Marketing Lies From Guest Blogger, Howie Jacobson
November 12, 2012 Leave a comment
That something about their life isn’t optimal, and you know what it is and how to fix it?
If you’re clever, and strategic, and smooth, you can hide that basic orientation under lots of fancy language and cool tactics.
You can give away white papers and webinars to build trust and inspire the need for reciprocity, rather than go for the hard sell.
You can empathize with their problem first, tell them that they deserve better second, and make an offer third.
But if your basic orientation is that they need to change – that they aren’t fine just the way they are – that attitude will leak into all your well-meaning marketing techniques.
I know this, because I’ve caught myself doing it for years.
Hiding my basic attitude of “I know better than you what you need” behind lots of generous words and gestures.
And people can feel it. Maybe you’ve felt it. From me. From other marketers. From your co-workers. Friends. Family members.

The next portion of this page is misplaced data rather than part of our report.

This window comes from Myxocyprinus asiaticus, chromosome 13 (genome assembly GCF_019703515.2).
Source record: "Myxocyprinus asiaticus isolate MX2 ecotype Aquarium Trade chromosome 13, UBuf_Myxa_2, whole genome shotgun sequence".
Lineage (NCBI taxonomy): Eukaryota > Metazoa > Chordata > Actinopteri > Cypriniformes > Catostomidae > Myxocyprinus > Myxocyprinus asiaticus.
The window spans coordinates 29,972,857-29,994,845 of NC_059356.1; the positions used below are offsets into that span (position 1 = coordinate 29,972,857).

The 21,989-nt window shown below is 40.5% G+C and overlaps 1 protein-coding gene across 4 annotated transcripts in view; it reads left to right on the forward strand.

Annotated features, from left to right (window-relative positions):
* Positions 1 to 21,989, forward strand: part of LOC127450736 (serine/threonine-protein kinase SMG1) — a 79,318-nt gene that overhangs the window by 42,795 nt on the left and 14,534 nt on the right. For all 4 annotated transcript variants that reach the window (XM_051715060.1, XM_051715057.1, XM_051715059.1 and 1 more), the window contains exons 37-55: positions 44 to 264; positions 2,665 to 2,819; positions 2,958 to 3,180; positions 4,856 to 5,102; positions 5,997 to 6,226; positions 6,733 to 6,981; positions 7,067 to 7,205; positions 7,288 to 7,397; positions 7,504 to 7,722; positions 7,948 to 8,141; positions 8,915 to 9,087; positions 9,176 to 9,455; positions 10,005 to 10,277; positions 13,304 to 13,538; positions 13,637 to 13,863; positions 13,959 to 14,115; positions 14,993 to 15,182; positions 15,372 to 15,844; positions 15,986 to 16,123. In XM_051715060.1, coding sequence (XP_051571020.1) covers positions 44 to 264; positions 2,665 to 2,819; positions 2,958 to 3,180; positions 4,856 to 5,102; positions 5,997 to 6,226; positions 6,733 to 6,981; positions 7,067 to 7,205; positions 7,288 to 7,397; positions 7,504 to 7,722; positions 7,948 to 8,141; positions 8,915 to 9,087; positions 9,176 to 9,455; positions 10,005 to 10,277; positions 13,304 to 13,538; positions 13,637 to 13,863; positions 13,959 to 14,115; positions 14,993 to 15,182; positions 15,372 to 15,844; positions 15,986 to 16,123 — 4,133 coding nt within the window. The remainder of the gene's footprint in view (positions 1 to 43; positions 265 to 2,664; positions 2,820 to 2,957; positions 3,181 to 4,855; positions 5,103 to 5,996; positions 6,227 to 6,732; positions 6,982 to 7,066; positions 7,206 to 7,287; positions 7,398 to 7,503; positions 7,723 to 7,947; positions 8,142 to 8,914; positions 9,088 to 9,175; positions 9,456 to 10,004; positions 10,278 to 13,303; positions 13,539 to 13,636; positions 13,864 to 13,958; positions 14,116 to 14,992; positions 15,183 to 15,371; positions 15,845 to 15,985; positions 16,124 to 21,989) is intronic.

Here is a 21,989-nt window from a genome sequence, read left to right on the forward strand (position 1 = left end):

Hell, we all do it.
True empathic witnessing – seeing and affirming another person without agenda or judgment – is as rare as October hurricanes in New Jersey. Oh wait, I need a new metaphor…
And when you think about it, if you really want someone to change, the best approach is to NOT want them to change. To accept and appreciate and celebrate them for who they are at this moment.
Because people make positive changes most often from a place of self-love, not self-loathing.
So my challenge to you – and to myself – is to use our power of empathic understanding not to manipulate and cajole, but to see and reflect a brave human soul still standing, whatever battle is raging.
To connect, to confirm, and to celebrate.
And then to invite our prospect to take a small step with us, as an equal partner, not damaged goods.
If you agree that it’s no fun being told you need to change, then this approach is simply the marketing version of The Golden Rule.
YES!!! Comments welcome!
Thanks for listening!
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Copyright © Howie Jacobson 2012